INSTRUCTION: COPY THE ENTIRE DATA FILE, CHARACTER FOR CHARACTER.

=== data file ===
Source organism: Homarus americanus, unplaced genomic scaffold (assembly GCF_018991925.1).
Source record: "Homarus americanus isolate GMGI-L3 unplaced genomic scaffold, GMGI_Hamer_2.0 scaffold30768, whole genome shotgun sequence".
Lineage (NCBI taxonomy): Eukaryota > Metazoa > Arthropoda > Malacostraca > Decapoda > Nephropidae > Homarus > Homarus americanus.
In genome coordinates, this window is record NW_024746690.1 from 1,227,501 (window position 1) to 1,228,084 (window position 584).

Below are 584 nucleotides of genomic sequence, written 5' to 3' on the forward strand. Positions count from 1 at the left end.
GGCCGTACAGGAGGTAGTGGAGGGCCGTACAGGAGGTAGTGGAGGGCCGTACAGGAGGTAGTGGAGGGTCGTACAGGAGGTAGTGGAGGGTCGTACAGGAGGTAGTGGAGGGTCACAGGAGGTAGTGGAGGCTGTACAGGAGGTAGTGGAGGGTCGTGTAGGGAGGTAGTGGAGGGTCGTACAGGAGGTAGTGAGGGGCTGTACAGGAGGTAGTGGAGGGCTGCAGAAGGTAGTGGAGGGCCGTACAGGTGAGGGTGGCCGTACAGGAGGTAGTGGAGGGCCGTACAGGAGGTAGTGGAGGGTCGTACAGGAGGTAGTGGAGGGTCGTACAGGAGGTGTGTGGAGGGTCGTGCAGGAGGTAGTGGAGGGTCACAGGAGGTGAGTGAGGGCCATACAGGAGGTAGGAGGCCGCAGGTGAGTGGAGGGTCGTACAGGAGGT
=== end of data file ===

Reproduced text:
Source organism: Homarus americanus, unplaced genomic scaffold (assembly GCF_018991925.1).
Source record: "Homarus americanus isolate GMGI-L3 unplaced genomic scaffold, GMGI_Hamer_2.0 scaffold30768, whole genome shotgun sequence".
Lineage (NCBI taxonomy): Eukaryota > Metazoa > Arthropoda > Malacostraca > Decapoda > Nephropidae > Homarus > Homarus americanus.
In genome coordinates, this window is record NW_024746690.1 from 1,227,501 (window position 1) to 1,228,084 (window position 584).

Below are 584 nucleotides of genomic sequence, written 5' to 3' on the forward strand. Positions count from 1 at the left end.
GGCCGTACAGGAGGTAGTGGAGGGCCGTACAGGAGGTAGTGGAGGGCCGTACAGGAGGTAGTGGAGGGTCGTACAGGAGGTAGTGGAGGGTCGTACAGGAGGTAGTGGAGGGTCACAGGAGGTAGTGGAGGCTGTACAGGAGGTAGTGGAGGGTCGTGTAGGGAGGTAGTGGAGGGTCGTACAGGAGGTAGTGAGGGGCTGTACAGGAGGTAGTGGAGGGCTGCAGAAGGTAGTGGAGGGCCGTACAGGTGAGGGTGGCCGTACAGGAGGTAGTGGAGGGCCGTACAGGAGGTAGTGGAGGGTCGTACAGGAGGTAGTGGAGGGTCGTACAGGAGGTGTGTGGAGGGTCGTGCAGGAGGTAGTGGAGGGTCACAGGAGGTGAGTGAGGGCCATACAGGAGGTAGGAGGCCGCAGGTGAGTGGAGGGTCGTACAGGAGGT